New research indicates that a simple smell test can accurately diagnose children suffering from ASD or autism spectrum disorder.
The test was conducted with 36 children participants who were exposed to both pleasant and unpleasant smells. Overall, the study suggests that people with suffering from ASD cannot make adjustment to unpleasant smells as the others do.
ASD is reported to affect one out of every 160 children worldwide. Their behavior, as well as social interactions and their communication skills are strongly impacted by ASD. Little is known so far about autism spectrum disorder.
Is it inherited genetically? Are children born with it or does ASD develop later in life? All questions are still keeping scientists on their toes.
Yet this simple test could go a long way to determine a few needed answers. Out of the 36 children involved in the study, 18 were suffering from ASD, while 18 were normally developing children.
A red tube transmitted alternatively pleasant and unpleasant smells, while a green tube registered the adjustment and reactions to each of the smells. Changes in breathing patterns were an indication of how the children registered the smells.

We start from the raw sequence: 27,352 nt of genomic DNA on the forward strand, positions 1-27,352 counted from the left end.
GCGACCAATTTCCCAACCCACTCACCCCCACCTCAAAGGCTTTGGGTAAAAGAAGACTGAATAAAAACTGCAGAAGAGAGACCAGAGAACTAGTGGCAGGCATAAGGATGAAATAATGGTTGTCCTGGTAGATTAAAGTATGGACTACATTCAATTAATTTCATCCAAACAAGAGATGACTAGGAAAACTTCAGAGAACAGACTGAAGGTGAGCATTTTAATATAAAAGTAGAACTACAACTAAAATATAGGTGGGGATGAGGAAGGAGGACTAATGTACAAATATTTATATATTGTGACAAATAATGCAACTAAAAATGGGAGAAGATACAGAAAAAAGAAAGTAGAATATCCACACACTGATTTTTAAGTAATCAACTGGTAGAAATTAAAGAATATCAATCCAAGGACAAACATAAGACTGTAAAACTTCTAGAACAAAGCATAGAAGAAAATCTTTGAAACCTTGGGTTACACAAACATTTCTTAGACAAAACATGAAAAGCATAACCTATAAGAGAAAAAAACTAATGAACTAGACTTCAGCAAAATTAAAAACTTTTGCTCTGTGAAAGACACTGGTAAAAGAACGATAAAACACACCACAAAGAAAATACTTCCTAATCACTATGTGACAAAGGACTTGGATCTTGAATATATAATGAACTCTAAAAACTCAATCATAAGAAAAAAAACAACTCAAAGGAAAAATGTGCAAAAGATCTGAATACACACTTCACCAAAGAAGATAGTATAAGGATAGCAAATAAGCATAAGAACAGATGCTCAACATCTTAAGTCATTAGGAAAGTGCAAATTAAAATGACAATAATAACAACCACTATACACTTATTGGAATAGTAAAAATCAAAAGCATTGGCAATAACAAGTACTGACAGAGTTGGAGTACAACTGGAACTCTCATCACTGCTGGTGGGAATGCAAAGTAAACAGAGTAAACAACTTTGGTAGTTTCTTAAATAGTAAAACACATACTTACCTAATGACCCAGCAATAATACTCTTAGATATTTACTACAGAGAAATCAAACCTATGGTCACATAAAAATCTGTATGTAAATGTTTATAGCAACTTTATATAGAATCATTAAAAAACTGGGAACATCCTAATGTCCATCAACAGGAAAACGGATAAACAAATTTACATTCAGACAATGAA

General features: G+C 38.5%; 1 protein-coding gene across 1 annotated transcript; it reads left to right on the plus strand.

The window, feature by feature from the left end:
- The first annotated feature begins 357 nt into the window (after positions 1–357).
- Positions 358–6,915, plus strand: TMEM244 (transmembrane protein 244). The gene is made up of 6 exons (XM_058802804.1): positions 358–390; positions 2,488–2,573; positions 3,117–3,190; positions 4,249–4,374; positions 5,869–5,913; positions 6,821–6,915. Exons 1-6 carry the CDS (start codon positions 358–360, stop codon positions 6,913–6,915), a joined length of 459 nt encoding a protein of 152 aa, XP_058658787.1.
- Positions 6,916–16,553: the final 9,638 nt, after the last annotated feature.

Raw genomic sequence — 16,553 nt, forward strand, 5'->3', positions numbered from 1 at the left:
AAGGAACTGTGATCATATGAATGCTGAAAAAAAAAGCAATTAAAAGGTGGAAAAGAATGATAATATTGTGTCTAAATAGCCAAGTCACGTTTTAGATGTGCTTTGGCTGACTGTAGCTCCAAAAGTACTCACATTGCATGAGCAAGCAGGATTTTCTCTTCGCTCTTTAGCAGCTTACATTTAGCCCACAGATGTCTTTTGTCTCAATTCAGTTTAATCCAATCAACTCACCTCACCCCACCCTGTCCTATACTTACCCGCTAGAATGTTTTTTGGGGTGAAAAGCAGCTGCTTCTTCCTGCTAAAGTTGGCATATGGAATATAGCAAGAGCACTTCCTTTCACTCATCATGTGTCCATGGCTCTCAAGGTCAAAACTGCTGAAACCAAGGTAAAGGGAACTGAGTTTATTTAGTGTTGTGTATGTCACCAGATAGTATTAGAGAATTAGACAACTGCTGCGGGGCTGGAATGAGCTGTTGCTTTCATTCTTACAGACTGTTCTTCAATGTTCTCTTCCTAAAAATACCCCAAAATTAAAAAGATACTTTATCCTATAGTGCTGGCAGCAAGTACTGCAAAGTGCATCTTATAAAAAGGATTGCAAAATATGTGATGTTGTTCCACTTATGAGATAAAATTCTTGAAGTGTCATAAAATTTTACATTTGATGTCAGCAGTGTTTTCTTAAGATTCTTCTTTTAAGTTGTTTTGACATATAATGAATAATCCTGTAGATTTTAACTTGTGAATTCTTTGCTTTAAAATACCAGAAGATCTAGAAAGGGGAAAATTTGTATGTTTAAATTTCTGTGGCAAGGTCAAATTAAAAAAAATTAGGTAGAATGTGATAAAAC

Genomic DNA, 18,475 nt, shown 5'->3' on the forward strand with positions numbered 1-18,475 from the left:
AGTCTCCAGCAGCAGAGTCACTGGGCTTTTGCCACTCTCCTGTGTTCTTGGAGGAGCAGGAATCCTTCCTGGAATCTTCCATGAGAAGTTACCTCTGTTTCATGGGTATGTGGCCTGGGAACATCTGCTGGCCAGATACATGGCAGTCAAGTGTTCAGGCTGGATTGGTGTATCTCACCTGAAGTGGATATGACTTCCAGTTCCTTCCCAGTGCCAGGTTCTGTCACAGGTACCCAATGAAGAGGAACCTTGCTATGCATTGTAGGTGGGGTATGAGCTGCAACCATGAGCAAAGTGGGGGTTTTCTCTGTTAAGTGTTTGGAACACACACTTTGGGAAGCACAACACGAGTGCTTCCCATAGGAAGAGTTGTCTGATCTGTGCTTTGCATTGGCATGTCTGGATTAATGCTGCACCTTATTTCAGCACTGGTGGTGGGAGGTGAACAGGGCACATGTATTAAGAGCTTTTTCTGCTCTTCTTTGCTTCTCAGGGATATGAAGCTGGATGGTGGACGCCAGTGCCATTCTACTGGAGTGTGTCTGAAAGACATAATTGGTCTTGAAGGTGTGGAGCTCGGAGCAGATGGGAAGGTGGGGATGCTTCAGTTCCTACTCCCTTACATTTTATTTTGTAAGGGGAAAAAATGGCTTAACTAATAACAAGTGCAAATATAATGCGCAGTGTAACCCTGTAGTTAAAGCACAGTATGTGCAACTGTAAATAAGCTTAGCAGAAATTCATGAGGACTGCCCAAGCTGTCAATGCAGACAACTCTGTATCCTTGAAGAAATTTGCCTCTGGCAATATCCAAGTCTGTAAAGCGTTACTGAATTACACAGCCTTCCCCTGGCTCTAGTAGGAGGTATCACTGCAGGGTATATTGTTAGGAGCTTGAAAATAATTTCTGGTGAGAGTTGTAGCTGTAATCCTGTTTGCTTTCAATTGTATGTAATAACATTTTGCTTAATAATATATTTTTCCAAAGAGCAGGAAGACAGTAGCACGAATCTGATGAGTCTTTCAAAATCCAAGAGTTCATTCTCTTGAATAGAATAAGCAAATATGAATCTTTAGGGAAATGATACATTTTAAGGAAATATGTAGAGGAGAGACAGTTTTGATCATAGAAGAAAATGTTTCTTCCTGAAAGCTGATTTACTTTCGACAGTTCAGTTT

The normally developing children quickly responded to the unpleasant smells.
The average response and adjustment time in this case was of 305 milliseconds as the children switched from a pleasant to an unpleasant smell or between smells of the same type. For children suffering from ASD, the adjustment time was inexistent.
Throughout the test, the researchers registered no reaction to either smells. The difference in adjustment time was overwhelming.
Liron Rozenkrantz, Ph.D. student and researcher on the study, commented:
“Children with autism didn’t show this modulation at all – they took the same sniff for the smell of shampoo as they did for rotten fish. This is striking and somewhat surprising.”
Following further trials, the test could become an invaluable tool to detect autism from the youngest of ages. Usually, a child is diagnosed as suffering from ASD at the age of at least two.
This ten-minute test could radically change the diagnosis process, given its accuracy, according to the National Autistic Society.
Following the test, the ASD diagnose was correct in 81 percent of cases. That is a surprising rate of accuracy considering it is not a complicated test that requires task to be followed or actions of any kind.
The results of the study, published in the Current Biology journal, could become the stepping stone for a more performant, accurate and rapid ASD diagnosis tool.
Image Source: sciencenews.org